BHP Billiton is planning to pull the plug on smelting activities at its Bayside smelter in Richards Bay amid a review of the struggling operation.
“As part of that process, BHP Billiton today began a formal consultation with employees in its aluminium South Africa business on a proposal to cease smelting activities and associated services at Bayside,” Lulu Letlape, the vice-president for communication and external affairs at BHP Billiton, said yesterday.
“Our aim is to minimise the impact of any changes on employees and the local downstream industry.”
Operations at the casthouse, where liquid metal can be cast in a variety of forms, within Bayside would continue with supply from BHP Billiton’s neighbouring Hillside smelter while the company assessed its future, Letlape said.
The National Union of Metalworkers of SA, which represents the majority of unionised workers at the Bayside operation, was not available for comment yesterday.
The BHP Billiton-owned Bayside and Hillside smelters are Richards Bay’s biggest employers, with Hillside being the largest aluminium smelter in the southern hemisphere, according to the company’s website. Bayside employed 450 people and Hillside employed 1 900 people, Letlape said.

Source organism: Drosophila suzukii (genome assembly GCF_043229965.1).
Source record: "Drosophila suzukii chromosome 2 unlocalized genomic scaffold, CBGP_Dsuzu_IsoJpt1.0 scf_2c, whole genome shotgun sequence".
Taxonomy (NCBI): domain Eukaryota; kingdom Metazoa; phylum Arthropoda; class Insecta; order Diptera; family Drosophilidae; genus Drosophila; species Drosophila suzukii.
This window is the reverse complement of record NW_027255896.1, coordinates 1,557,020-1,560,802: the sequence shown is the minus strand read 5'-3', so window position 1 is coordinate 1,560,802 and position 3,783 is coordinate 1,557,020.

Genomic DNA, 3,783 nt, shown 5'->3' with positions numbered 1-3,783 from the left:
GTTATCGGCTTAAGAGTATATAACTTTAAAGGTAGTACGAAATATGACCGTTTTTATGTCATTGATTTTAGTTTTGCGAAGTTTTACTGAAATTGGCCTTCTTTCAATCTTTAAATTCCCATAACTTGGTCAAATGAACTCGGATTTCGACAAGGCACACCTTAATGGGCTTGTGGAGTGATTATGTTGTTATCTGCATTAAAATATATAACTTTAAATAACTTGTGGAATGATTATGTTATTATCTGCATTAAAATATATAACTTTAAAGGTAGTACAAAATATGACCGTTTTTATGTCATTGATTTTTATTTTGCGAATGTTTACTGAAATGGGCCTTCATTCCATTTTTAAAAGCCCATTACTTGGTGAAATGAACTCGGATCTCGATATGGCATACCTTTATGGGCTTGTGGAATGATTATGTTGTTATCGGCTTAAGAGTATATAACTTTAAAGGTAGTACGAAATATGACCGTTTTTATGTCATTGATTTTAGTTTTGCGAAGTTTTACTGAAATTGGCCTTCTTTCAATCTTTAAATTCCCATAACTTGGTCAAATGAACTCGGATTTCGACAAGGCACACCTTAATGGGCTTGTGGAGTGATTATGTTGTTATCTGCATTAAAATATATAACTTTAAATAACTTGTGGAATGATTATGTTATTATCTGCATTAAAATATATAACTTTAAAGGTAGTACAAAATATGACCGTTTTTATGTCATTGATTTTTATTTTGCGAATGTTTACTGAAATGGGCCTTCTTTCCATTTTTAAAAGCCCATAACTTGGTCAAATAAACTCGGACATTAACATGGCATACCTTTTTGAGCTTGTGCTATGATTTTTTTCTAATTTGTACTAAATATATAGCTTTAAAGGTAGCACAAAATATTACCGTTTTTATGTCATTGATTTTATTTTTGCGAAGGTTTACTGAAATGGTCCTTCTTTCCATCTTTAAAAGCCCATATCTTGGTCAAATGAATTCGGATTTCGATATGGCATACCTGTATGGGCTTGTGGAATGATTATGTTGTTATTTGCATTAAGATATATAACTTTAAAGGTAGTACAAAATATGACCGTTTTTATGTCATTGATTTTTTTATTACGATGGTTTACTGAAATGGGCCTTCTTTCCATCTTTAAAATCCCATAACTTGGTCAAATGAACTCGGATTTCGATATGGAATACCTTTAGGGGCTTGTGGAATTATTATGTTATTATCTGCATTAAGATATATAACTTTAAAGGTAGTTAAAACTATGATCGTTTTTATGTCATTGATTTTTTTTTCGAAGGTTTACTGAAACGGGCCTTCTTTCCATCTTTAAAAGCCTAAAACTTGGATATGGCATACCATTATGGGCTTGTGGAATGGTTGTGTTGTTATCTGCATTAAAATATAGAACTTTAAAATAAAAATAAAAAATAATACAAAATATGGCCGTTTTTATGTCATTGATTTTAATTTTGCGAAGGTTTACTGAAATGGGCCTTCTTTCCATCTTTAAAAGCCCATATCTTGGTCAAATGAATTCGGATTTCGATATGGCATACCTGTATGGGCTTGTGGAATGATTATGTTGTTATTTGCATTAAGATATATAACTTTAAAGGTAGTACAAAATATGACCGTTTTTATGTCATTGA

The restructuring comes amid speculation that Hulamin, a Pietermaritzburg-based manufacturer of rolled aluminium products, intends to purchase the smelter.
Neither Hulamin nor Letlape could confirm the sale. They said since Hulamin sourced a third of its rolling slab requirements from BHP Billiton, the company was talking with Hulamin.
Hulamin said yesterday that it had “entered into negotiations with BHP Billiton South Africa over the future of slab supply from the Bayside casthouse”.
Hulamin warned shareholders that the negotiations could affect the share price.
BHP Billiton undertook a review of Bayside, its oldest smelter in South Africa, in September 2012 to explore various options to dispose of the operation because of low aluminium prices and increasing production in China.
The aluminium industry is under immense pressure, as prices declined 6 percent last year amid subdued demand.
Transnet was reported last year to have said that it wanted to buy Bayside’s land to stockpile coal as part of its bid to establish a coal export terminal for empowerment coal producers in the Richards Bay port.
The economy of Richards Bay and surrounding areas would be adversely affected should lay-offs be necessary due to a reduction in the operation of the Bayside smelter, said Charmayne Pountney, the executive manager at the Zululand Chamber of Commerce and Industry.
“Ultimately we will need to brace ourselves for an increase of job seekers in the market and increase in the number of service providers (contractors) who will be vying for work across the industry as a whole,” Pountney said.
Bayside has closed two potlines since 2009, reducing its smelting capacity to 97 000 tons, amid the electricity crisis. Eskom signed a 25-year special pricing arrangement with Hillside for potlines 1 and 2, which expires in 2020.
BHP Billiton leapt 3.67 percent to close at R331.04 on the JSE yesterday, while Hulamin fell 4.47 percent to R6.20.